How do you ensure that even the most competent hire is the right fit?

How do you ensure that even the most competent hire is the right fit?
Organizational culture can be hard to maintain and build, even for the most experienced human resources pros. But what about making sure your hiring supports the culture you’ve built? Finding employees with the right skills is hard enough. How do you ensure that even the most competent hire is the right fit? We spoke with Joel Johnson, EVP, Director of Human Resources at Sunrise Banks to get his insight.
 
When searching for new hires, do you find it more challenging to find someone with the right skills or the right fit for the culture?
In general, it is more challenging to identify individuals who are the right fit. This is because identifying skill sets tend to be very objective, for example – do they have the proper education, certifications, experience. However, whether an individual fits the values of your organization or the culture of a specific team becomes harder to identify through the interview process.
 
What sort of compromise is needed when a candidate is perfect for culture or qualifications but not quite right for the other?
First of all, if a candidate does not fit the culture of your organization, hiring them could cause more harm than good. If they are perfect for the organization’s culture but are missing certain skills or abilities – you need to determine if the skills, abilities or knowledge can be learned. Often they can be, in which case there may be great value in moving forward with the hire. As the talent pool for positions becomes tighter, it will become more important to find good culture fits for your organization and train them on the knowledge, skills and abilities they will need to perform the functions of the position well.
 
Realistically you can’t re-hire everyone for a cultural fit when a workplace changes; what kinds of things can be done to bring current employees on board with cultural changes?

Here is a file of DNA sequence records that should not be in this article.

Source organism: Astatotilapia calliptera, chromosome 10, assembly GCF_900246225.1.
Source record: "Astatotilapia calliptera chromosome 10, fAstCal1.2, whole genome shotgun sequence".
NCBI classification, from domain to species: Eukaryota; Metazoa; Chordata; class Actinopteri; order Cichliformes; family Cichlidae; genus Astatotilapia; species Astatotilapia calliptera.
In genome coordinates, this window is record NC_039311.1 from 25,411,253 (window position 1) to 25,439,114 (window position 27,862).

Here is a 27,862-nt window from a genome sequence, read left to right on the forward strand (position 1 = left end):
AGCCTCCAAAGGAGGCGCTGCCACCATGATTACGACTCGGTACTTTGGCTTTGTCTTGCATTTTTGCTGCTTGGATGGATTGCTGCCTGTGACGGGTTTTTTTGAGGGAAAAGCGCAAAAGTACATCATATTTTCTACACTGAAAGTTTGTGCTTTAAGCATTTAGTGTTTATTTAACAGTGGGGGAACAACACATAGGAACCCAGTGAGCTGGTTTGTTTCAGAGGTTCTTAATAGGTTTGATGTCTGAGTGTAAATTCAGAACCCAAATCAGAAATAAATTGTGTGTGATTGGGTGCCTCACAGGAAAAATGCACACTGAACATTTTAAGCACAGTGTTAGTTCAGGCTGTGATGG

Communication and transparency are always key in any changes. Typically cultures do not change dramatically overnight, unless an organization is acquired. If you are not being acquired and you believe your culture is changing, you may find it is more about communicating what your culture is or has been. And finally, it is key that leadership embodies the culture of your organization.
 
Just as many people are hired for their potential to learn and improve their skills, do you think it is realistic to expect a new employee to grasp a workplace culture right away? What can be done to aid that?
Right away – probably not. You should identify interview questions to ask that help you determine if a candidate fits your culture. Then you should be transparent as to what your culture is and communicate it to the candidate. Hopefully candidates who can see your culture is not a fit for them, will select out of the interview process. Whether your culture is fast paced, slow, formal, informal, whatever it is – let them know.
 
What advice do you have for newer HR professionals in regard to finding cultural fits in the hiring process? What are some good things to look for in that process?
First of all – make sure you fully understand the culture and ensure that leadership, from executive to front line managers, supports and exemplify your organization’s values and culture. Then identify questions that will help you determine if the candidate is a culture fit.